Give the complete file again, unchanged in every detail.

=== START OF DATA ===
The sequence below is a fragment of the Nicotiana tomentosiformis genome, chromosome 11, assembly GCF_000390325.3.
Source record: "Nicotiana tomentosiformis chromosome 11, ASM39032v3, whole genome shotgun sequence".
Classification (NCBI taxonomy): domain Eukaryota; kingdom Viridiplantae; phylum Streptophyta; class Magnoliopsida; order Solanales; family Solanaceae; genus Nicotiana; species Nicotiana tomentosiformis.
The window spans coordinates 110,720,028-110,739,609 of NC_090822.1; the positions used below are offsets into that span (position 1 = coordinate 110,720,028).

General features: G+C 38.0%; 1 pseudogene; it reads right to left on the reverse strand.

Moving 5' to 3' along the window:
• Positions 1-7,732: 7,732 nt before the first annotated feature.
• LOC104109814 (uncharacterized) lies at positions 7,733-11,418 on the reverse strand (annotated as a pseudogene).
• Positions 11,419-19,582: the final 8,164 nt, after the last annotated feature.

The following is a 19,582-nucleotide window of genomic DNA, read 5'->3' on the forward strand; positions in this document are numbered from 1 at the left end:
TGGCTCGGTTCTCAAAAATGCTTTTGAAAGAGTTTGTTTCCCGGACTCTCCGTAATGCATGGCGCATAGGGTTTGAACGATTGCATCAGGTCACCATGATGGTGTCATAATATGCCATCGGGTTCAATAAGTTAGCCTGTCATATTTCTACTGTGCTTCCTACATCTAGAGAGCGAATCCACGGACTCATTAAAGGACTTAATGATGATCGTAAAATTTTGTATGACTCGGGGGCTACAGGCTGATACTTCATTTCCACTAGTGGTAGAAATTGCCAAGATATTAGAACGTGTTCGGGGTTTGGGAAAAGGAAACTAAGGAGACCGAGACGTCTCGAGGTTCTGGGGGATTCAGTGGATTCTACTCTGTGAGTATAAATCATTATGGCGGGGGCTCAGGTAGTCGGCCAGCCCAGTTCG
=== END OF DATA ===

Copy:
The sequence below is a fragment of the Nicotiana tomentosiformis genome, chromosome 11, assembly GCF_000390325.3.
Source record: "Nicotiana tomentosiformis chromosome 11, ASM39032v3, whole genome shotgun sequence".
Classification (NCBI taxonomy): domain Eukaryota; kingdom Viridiplantae; phylum Streptophyta; class Magnoliopsida; order Solanales; family Solanaceae; genus Nicotiana; species Nicotiana tomentosiformis.
The window spans coordinates 110,720,028-110,739,609 of NC_090822.1; the positions used below are offsets into that span (position 1 = coordinate 110,720,028).

General features: G+C 38.0%; 1 pseudogene; it reads right to left on the reverse strand.

Moving 5' to 3' along the window:
• Positions 1-7,732: 7,732 nt before the first annotated feature.
• LOC104109814 (uncharacterized) lies at positions 7,733-11,418 on the reverse strand (annotated as a pseudogene).
• Positions 11,419-19,582: the final 8,164 nt, after the last annotated feature.

The following is a 19,582-nucleotide window of genomic DNA, read 5'->3' on the forward strand; positions in this document are numbered from 1 at the left end:
TGGCTCGGTTCTCAAAAATGCTTTTGAAAGAGTTTGTTTCCCGGACTCTCCGTAATGCATGGCGCATAGGGTTTGAACGATTGCATCAGGTCACCATGATGGTGTCATAATATGCCATCGGGTTCAATAAGTTAGCCTGTCATATTTCTACTGTGCTTCCTACATCTAGAGAGCGAATCCACGGACTCATTAAAGGACTTAATGATGATCGTAAAATTTTGTATGACTCGGGGGCTACAGGCTGATACTTCATTTCCACTAGTGGTAGAAATTGCCAAGATATTAGAACGTGTTCGGGGTTTGGGAAAAGGAAACTAAGGAGACCGAGACGTCTCGAGGTTCTGGGGGATTCAGTGGATTCTACTCTGTGAGTATAAATCATTATGGCGGGGGCTCAGGTAGTCGGCCAGCCCAGTTCG